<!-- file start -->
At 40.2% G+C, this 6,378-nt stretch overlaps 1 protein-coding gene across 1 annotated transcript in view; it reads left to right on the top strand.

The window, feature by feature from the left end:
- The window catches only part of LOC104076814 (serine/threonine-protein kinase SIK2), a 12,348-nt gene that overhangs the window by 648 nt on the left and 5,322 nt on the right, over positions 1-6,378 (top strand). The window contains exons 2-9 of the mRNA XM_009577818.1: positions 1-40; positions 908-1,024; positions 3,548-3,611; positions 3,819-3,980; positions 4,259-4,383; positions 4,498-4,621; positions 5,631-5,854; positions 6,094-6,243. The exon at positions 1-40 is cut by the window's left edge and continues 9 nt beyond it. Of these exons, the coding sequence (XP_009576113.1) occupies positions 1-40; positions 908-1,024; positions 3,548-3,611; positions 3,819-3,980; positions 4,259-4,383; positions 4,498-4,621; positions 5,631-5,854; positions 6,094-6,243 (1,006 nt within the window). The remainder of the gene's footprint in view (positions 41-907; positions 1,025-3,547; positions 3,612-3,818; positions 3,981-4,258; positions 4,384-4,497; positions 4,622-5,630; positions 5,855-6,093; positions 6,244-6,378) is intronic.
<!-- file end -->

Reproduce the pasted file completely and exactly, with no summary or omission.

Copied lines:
At 40.2% G+C, this 6,378-nt stretch overlaps 1 protein-coding gene across 1 annotated transcript in view; it reads left to right on the top strand.

The window, feature by feature from the left end:
- The window catches only part of LOC104076814 (serine/threonine-protein kinase SIK2), a 12,348-nt gene that overhangs the window by 648 nt on the left and 5,322 nt on the right, over positions 1-6,378 (top strand). The window contains exons 2-9 of the mRNA XM_009577818.1: positions 1-40; positions 908-1,024; positions 3,548-3,611; positions 3,819-3,980; positions 4,259-4,383; positions 4,498-4,621; positions 5,631-5,854; positions 6,094-6,243. The exon at positions 1-40 is cut by the window's left edge and continues 9 nt beyond it. Of these exons, the coding sequence (XP_009576113.1) occupies positions 1-40; positions 908-1,024; positions 3,548-3,611; positions 3,819-3,980; positions 4,259-4,383; positions 4,498-4,621; positions 5,631-5,854; positions 6,094-6,243 (1,006 nt within the window). The remainder of the gene's footprint in view (positions 41-907; positions 1,025-3,547; positions 3,612-3,818; positions 3,981-4,258; positions 4,384-4,497; positions 4,622-5,630; positions 5,855-6,093; positions 6,244-6,378) is intronic.